Mountain Grown Music - traditional mountain music of Haywood County North Carolina

Ernest Hodges

A talented fiddle and banjo player and a fine instrument maker, Ernest Hodges was once dubbed “the Stradivari of the Appalachians.”  Whether it was ragtime or bluegrass, Scottish hornpipes or sweet sonatas, Hodges could just about any kind of music.

Born in 1907 near Banner Elk, N.C., Hodges learned to read music before he started attending school. His father, who was an old-time singer and music teacher, gave Hodges an early interest in music. By the time he was 12, Hodges, with the help of his grandfather, had built his first banjo out of a gourd with horse hair strings.

Hodges entered fiddle contests and picked up classical tunes and traditional melodies while traveling throughout the Southeast with bands. At the peak of his playing, he was heard on 72 radio stations across the country. He moved to Atlanta to study at the renowned Leffingwell Violin School where he studied for nine years under a master violinist. However, after succumbing to pneumonia that resulted in several operations that removed eight of his ribs, Hodges had lost the energy to become a concert violinist.

Never one to sit idly, Hodges began teaching music, writing as a music critic, crafting instruments (which won him international acclaim) and, of course, playing the banjo and fiddle. He and his wife, Darlene, represented the state of Georgia at the Smithsonian Institution’s Festival of Folk Life in Washington, DC When the couple moved to Waynesville, NC, they continued to share their music as teachers and performers. Ernest Hodges was a key figure in starting the first Smoky Mountain Folk Festival in Waynesville (now performed at nearby Lake Junaluska) and served as the grand marshall of the event until his death on Oct. 27, 1984.

Ernest Hodges
Hodges - The Smoky Mountain Folk Festival

Waynesville looked like a beautiful place to have a music festival, Ernest Hodges wondered.

He and his new wife, Darlene, had just moved to Waynesville in August 1971 and started teaching guitar and banjo lessons for the town's Parks and Recreation Department.

That summer, the town had celebrated its centennial with a street festival, and those who were involved with the celebration thought the same thing Hodges was thinking.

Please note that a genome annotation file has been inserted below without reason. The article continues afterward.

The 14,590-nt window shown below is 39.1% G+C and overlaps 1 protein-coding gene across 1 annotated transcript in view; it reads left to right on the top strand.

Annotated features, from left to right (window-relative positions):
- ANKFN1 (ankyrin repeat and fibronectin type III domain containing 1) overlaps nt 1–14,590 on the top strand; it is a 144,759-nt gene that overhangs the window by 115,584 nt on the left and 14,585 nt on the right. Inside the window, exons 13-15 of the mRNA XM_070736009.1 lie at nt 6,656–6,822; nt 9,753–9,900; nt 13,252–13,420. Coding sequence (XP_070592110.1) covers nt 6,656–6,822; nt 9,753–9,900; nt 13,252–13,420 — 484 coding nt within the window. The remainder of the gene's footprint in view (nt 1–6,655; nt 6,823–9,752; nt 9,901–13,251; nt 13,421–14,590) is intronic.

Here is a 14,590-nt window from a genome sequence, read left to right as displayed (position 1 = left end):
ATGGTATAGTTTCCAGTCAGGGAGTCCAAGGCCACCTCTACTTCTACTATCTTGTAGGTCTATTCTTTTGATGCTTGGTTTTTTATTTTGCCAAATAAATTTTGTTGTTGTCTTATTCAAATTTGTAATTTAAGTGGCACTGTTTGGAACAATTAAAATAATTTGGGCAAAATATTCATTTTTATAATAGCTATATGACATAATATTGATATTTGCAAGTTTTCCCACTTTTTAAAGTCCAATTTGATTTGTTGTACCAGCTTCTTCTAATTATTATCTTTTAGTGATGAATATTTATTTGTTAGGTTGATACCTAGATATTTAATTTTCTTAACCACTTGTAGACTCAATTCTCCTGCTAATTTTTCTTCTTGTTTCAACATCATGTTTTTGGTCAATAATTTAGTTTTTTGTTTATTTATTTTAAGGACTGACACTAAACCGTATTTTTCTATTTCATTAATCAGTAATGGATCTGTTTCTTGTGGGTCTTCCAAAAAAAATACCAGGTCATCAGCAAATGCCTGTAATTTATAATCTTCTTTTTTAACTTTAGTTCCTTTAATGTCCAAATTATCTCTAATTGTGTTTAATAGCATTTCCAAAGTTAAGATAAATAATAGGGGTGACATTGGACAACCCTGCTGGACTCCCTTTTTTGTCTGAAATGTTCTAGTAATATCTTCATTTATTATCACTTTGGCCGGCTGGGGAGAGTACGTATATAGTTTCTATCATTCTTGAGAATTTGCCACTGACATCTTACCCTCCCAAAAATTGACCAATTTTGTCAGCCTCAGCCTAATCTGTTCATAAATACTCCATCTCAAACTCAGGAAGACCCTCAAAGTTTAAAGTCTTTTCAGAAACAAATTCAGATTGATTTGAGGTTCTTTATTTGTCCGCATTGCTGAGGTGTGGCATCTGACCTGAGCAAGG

The centennial had been such a hit, the town could have a cultural festival as a tourist attraction, explained Bob Brannon, then chairman of the Waynesville Recreation Commission.

Brannon had served on the Centennial Commission and made the motion to the Town of Waynesville board to form the Smoky Mountain Folk Festival. The town provided an initial $5,000 grant to start the festival. Hodges, meanwhile, gave the event a bona fide, well-known musical talent and served as the grand marshal.

"He really did add an extra umph to get the thing started," said Joe Sam Queen, now the festival's director.

Queen, who was then an architecture student at N.C. State University, helped with the dancing part of the festival. Promoters advertised it in regional newspapers and sent out flyers. The festival offered fiddle, banjo, band and square dance competitions, and arts and crafts were sold in the school cafeteria.

"It was well attended," Darlene Hodges said.

Local and regional performers came to the three-day event, which was held Thursday, Friday and Saturday. The first festival was broadcast on radio, Darlene said, recalling with laughs the time she was playing a song and one of her fiddle strings popped.

"My g-string broke!" she blurted out to all those radio listeners.

Radio announcer Cliff Hannah emceed that first festival, and as a way of thanking him for his work, Ernest Hodges honored the deejay by composing and playing a song called Hannah's Hornpipe.

That first Smoky Mountain Folk Festival had a relaxed atmosphere like a family reunion, Hannah recalled.
"It was a wonderful celebration," he said.

For the second year of the festival, organizers moved part the show inside to the gym to avoid the threat of rain.
"Which was a disaster acoustically," Darlene said.